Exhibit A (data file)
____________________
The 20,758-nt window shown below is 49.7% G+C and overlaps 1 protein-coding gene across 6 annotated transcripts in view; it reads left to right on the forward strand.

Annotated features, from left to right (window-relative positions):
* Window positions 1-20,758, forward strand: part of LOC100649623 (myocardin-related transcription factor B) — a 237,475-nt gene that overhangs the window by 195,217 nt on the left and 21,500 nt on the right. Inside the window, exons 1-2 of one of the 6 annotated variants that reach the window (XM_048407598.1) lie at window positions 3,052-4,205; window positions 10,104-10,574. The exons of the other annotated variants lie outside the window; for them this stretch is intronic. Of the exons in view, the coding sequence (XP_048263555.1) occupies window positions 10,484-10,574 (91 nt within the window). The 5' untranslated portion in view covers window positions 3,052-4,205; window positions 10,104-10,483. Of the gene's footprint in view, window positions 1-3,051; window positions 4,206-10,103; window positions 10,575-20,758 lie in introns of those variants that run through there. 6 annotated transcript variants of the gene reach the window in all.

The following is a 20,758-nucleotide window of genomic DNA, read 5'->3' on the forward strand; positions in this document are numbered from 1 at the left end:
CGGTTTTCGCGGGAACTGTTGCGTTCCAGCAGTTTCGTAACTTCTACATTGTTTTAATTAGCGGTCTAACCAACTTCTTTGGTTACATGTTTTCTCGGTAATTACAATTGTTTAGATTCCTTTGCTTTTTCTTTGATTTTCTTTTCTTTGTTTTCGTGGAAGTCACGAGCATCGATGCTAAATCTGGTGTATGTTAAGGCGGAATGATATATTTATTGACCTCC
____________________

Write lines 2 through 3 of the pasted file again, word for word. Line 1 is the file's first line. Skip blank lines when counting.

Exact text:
Annotated features, from left to right (window-relative positions):
* Window positions 1-20,758, forward strand: part of LOC100649623 (myocardin-related transcription factor B) — a 237,475-nt gene that overhangs the window by 195,217 nt on the left and 21,500 nt on the right. Inside the window, exons 1-2 of one of the 6 annotated variants that reach the window (XM_048407598.1) lie at window positions 3,052-4,205; window positions 10,104-10,574. The exons of the other annotated variants lie outside the window; for them this stretch is intronic. Of the exons in view, the coding sequence (XP_048263555.1) occupies window positions 10,484-10,574 (91 nt within the window). The 5' untranslated portion in view covers window positions 3,052-4,205; window positions 10,104-10,483. Of the gene's footprint in view, window positions 1-3,051; window positions 4,206-10,103; window positions 10,575-20,758 lie in introns of those variants that run through there. 6 annotated transcript variants of the gene reach the window in all.